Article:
As Watson suggests, with 360-degree VR film the standard understanding of how to frame a shot is thrown out of the window. When the user can decide where to look, how do you direct footage? If there’s a body on the ground, can you edit it out in the same way you can frame it out of shot on film, or does that decision bring with it a greater degree of censorship? James Mossahebi, VR producer for ad company Happy Finish, commented that instead of negatively impacting documentary-making, this new perspective could actually have a positive effect on the democratisation of reporting.
“I’d draw parallels with Twitter, and how that brought journalism on the ground and gave a perspective to people who wouldn’t have otherwise had their voices heard,” he argued. “So there’s this hypothetical case for 360 VR video from disaster zones maybe allowing people to give a more honest perception of what’s happening on the ground. Yes, there are ethical concerns, but in the same way that some tweets coming from disaster and war zones give us an insight that broadcasters and newspapers may otherwise censor.”
The comparison to Twitter is an interesting one, and yet scrolling through tweets and totally immersing yourself in a given perspective are very different experiences. Furthermore, the “ethical concerns” hinted at by Mossahebi include not only the wellbeing of VR viewers, but whether or not the subjects in VR films are being exploited, their situations used for immersive entertainment.
(Above: Project Syria by Nonny de la Peña)
This particular concern has been around as long as TV news, and standard broadcast reporting is regularly accused of sensationalism and exploitation. But the issue takes on a new flavour when a technology removes the barriers between your surroundings and the surroundings of someone suffering in a disaster area. There’s something about inhabiting and exploring the space of a war zone from the safety of your living room that feels like disaster tourism.
The defence against this is that observing the world through VR creates a sense of empathy for the situation of the subject; I put on my headset, am transported to a disaster area, and because of this I develop a sense of empathy for the horrors of the situation. But this in itself is riddled with questions. Can I develop empathy by virtually experiencing something without an awareness of the subject’s lived experience? Does claiming empathy by using a VR headset for a few minutes diminish the actual horrors of living in a warzone?
“Empathy necessitates some kind of behavioural shift for it to count,” stated Christian Cherene, interdisciplinary researcher and co-founder of art collective BeAnotherLab. Cherene was on the panel at the talk and I spoke to him after the event was finished. His work is largely centred on the use of VR to investigate the relationship between identity and empathy, and while talking to him it quickly became apparent that he thinks at great length about the ethical responsibilities of artists, journalists and filmmakers working in VR. He told me about a recent project that BeAnotherLab worked on in collaboration with the writer Nicole Goodwin, a veteran from the Iraq war.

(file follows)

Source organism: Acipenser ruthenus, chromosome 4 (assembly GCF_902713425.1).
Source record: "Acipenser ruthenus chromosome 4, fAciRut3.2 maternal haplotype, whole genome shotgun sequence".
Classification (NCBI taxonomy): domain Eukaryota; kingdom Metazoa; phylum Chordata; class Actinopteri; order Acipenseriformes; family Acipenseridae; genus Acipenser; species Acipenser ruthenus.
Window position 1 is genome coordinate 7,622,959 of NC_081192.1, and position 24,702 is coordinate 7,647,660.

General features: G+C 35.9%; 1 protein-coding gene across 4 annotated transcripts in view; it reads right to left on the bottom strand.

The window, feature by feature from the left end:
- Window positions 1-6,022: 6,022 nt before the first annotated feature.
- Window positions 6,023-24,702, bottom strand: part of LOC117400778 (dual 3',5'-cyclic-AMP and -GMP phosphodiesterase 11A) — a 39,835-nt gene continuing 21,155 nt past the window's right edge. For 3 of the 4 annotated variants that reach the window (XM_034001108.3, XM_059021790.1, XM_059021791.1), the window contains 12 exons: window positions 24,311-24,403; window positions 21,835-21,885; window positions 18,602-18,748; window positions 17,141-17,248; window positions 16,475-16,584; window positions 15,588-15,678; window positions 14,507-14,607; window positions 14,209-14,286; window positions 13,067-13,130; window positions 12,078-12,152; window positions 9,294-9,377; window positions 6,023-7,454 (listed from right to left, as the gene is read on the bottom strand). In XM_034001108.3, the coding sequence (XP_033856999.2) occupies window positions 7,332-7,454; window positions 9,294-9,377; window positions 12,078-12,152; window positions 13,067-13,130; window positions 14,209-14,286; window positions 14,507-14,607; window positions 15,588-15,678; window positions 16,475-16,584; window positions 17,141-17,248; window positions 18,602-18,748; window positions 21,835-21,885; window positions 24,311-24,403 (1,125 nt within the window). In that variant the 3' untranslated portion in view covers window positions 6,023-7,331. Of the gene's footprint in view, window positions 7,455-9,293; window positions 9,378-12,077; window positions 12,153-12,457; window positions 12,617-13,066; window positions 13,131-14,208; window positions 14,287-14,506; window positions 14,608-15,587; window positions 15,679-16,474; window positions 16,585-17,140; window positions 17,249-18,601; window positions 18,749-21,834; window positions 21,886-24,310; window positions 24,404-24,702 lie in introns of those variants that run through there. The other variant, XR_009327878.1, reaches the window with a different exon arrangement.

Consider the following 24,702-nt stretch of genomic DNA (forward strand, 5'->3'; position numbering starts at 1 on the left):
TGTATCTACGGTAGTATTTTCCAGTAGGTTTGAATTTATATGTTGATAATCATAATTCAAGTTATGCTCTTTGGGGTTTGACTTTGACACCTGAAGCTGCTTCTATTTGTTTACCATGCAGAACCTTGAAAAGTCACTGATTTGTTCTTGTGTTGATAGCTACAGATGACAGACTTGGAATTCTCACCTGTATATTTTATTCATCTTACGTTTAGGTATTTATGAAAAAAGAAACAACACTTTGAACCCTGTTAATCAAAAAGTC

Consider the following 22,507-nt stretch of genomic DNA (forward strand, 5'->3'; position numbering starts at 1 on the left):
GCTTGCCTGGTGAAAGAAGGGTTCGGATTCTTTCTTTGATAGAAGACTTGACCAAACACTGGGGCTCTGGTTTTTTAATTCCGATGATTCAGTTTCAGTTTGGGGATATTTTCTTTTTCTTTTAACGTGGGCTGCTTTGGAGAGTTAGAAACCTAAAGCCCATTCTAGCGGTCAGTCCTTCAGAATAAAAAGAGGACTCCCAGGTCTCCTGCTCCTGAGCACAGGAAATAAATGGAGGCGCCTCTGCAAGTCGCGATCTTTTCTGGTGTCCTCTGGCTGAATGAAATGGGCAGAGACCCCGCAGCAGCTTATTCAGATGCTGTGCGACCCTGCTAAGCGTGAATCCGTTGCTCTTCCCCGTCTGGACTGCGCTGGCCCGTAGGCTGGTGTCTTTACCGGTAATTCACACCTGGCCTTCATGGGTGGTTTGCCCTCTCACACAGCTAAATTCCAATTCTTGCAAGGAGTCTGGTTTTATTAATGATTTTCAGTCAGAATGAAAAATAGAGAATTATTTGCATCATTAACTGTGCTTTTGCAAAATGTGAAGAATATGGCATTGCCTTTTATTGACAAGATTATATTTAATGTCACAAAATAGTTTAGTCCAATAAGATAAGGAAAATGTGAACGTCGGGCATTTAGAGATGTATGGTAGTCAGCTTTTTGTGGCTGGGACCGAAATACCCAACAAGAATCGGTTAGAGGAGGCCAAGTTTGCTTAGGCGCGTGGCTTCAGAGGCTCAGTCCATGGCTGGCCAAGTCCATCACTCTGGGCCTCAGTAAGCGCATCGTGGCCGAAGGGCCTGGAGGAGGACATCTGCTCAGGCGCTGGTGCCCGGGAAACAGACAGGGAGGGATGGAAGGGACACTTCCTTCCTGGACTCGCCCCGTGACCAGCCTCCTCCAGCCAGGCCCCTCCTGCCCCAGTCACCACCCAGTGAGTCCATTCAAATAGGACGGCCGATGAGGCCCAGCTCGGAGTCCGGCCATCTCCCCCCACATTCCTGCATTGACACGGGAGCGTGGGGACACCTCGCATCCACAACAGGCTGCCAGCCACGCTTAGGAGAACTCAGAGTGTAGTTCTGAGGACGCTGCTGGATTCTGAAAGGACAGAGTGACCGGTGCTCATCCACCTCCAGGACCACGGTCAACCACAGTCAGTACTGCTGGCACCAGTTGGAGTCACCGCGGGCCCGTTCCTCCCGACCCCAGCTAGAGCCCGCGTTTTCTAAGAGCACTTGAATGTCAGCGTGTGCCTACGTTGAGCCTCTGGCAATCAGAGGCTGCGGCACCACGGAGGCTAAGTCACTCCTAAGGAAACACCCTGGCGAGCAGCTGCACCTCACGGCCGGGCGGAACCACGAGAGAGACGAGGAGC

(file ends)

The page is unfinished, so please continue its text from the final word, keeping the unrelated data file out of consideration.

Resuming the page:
“For her to be able to share her experience and then have someone else recognise it… it’s not just about providing an empathic experience or an opportunity for empathy for the user, but for the person who is actually sharing their story. It gives some kind of validation or sense of shared understanding that they can experience too,” he told me. “It’s not a case of exploiting their story to make someone feel something, but providing an opportunity to connect to human beings on a human level.”
(Above: The Machine to Be Another by BeAnotherLab. Part of the project used VR to put you in the perspective of the opposite gender)
For Cherene, it’s crucial that VR has a human point of view. Instead of visually thrilling scenes, applying 360-degree film or CGI VR environments to journalistic situations needs to be justified with an attention to the perspective being inhabited. “I think focusing on the point of view you’re adopting and really trying to relate to a person for us is key,” he said. “It’s not a matter of relating to a context, but relating to a context through a person. What is their understanding? What is their memory? What is their history? What is their view of the world?”
Ultimately, immersive journalism is a fascinating development and the people working in the field are keenly aware of these questions. But with the dazzle of new VR technology, it’s important to remember the underlying issues surrounding the ethics of presence and empathy. The work of people such as Nonny de la Peña and Christian Cherene is both intelligent and challenging, and as VR becomes an increasingly common journalistic tool, it’s crucial to maintain their focus on communicating human perspectives.